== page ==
Day 6

A Redeemer from Bethlehem

from the Advent 2019: A Thrill of Hope reading plan


Micah 5:2-5, Numbers 24:17, Ruth 4:11–17, Luke 2:4, John 7:40-44

Significant things can come from insignificant places. Consider one of the best current professional quarterbacks in the NFL, Carson Wentz. Carson’s upbringing didn’t have him at the elite quarterback universities, nor was he cultivated to be an NFL star through the prestigious clinics and camps that constitute the QB Industrial Complex existing in youth sports today. His college career didn’t include being recruited by top Division I schools to play with the best coaches and systems. Instead, he played for the little-known, barely recognized North Dakota State Bison. And yet, just five years into his NFL career, he is already one of the top players in the sport, with a Super Bowl ring to show for it.

Greatness can come from small, insignificant places—places like Bethlehem. This small, off-the-beaten-path village was probably the last place one would imagine greatness could come from. Jerusalem, Rome, Athens—these were the places of prominence in the empire. Bethlehem was not even a footnote. Yet God loves to humble the great in this world with the small. He brings low the significant by using the insignificant (James 4:6).

The significance bestowed upon Bethlehem isn’t because they had somehow garnered God’s attention. He didn’t see a little city doing great things and say, “Wow! I’ve got to add that place to my best-places-to-visit list.” Bethlehem, that little place that was “small among the clans of Judah,” was named by God as the birthplace of the Redeemer as a show of His grace (Micah 5:2).

The promise of Micah 5:2–5 is a significant declaration of God’s undeserved love to undeserving people, including us. Bethlehem would be the epicenter of God’s activity and mercy in the world. From this community, the “forever king” would come, unite God’s people, and be their Shepherd, King, and security forever.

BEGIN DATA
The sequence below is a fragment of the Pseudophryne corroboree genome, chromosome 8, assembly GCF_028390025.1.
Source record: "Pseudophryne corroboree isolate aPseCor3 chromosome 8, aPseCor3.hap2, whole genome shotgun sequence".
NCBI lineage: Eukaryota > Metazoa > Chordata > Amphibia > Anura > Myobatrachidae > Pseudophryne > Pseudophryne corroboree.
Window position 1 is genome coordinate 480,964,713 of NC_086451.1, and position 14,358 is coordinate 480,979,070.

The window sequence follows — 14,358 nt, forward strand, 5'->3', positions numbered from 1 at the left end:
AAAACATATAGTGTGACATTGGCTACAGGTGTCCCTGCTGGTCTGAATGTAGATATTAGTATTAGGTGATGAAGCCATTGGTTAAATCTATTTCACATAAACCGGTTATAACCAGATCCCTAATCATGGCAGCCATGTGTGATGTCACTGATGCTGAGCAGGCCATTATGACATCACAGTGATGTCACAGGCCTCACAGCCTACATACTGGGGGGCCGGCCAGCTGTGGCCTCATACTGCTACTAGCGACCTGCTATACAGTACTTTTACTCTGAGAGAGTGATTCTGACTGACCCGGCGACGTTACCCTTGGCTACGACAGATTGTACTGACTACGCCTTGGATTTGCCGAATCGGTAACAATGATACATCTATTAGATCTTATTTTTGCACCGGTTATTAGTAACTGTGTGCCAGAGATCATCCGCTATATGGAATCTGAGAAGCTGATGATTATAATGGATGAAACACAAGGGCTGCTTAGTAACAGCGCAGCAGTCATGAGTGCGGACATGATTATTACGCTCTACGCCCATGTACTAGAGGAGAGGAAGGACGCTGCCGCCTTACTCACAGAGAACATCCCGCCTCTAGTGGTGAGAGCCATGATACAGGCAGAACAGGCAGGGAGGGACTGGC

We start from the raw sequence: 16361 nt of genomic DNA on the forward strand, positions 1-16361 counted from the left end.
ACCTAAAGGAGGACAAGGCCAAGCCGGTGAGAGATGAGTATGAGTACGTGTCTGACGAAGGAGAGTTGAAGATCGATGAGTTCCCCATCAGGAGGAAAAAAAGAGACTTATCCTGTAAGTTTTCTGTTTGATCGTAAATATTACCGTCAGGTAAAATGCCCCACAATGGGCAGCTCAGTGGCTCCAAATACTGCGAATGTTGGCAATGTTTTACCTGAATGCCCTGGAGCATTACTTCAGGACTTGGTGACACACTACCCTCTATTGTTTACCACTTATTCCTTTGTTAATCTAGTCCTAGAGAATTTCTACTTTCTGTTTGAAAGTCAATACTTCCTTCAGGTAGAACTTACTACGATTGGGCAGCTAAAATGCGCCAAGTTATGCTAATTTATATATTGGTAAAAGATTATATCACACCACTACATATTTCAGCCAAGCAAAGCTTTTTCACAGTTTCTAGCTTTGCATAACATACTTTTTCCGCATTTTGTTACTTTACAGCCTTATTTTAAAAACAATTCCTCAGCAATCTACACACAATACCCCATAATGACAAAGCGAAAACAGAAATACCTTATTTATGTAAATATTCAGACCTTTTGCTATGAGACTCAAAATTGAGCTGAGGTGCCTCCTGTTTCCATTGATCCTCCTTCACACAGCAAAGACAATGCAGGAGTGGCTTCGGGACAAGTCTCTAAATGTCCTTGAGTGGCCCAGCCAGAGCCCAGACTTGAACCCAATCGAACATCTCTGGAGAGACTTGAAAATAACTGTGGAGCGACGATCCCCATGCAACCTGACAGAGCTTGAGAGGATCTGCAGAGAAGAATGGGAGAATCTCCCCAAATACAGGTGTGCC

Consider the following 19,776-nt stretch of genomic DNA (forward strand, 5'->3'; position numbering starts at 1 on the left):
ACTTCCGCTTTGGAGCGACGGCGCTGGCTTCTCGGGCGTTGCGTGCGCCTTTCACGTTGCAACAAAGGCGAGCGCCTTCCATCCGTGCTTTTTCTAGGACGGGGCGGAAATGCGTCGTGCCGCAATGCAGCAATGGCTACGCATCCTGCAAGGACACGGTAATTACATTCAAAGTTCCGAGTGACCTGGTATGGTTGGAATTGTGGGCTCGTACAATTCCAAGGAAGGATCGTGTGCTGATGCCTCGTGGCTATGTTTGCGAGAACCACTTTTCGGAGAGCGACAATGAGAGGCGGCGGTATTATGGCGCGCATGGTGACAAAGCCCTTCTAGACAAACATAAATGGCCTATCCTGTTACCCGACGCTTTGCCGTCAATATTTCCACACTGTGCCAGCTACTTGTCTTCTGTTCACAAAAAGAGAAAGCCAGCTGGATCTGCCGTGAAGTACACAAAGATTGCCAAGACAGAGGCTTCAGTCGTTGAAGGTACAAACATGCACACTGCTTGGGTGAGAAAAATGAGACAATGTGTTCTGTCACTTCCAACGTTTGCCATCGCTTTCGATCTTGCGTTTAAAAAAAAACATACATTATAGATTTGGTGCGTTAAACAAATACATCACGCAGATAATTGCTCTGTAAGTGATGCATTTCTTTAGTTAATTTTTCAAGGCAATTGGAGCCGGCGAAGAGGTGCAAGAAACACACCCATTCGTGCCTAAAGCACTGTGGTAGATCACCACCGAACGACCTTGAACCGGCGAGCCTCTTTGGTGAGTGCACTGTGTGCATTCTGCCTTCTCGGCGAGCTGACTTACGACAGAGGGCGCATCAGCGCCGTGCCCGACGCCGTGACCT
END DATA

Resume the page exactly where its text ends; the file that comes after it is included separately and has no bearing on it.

In coming to Bethlehem, we find Jesus isn’t just out to rescue people who have it all together or those who exist in places of religious prominence. Jesus came to those who were out of the way and forgotten, but God has not forgotten them. The apostle Paul reminds us of this in 1 Corinthians:

“Brothers and sisters, consider your calling: Not many were wise from a human perspective,
not many powerful, not many of noble birth. Instead… God has chosen what is insignificant
and despised in the world—what is viewed as nothing—to bring to nothing what is viewed as something,
so that no one may boast in his presence (1:26–29).

From this little, forgotten place, the King of kings came to rescue people who are otherwise overlooked. Perhaps you believe that is true of you; that the world has overlooked you and there is no personal significance to be had in this world. Bethlehem tells us that Christmas is for the overlooked. Maybe you fail to see yourself as lowly, instead wanting to believe that God would miss out if He didn’t have you on His team. May the humility of Jesus’s birthplace remind you that grace isn’t for the proud, but the humble. May we all humble ourselves and rejoice in the Redeemer who hailed from a small place to save the entire world.

Written by Jeremy Writebol

Post Comments (3)

3 thoughts on "A Redeemer from Bethlehem"

  1. Mark Harbarger says:

    Such a strong message….”undeserved love to an undeserving people”. May we praise the day and humbly walk in his presence.

  2. Luke Gentry says:

    One of my favorite prophecies Micah 5:2-5 of Christ. Hopefully we can all walk in such humbleness today.

  3. Annabeth says:

    It is also a matter of degree. The leg of a person who keeps wearing 9cm heels http://om987.com

Leave a Reply

Your email address will not be published. Required fields are marked *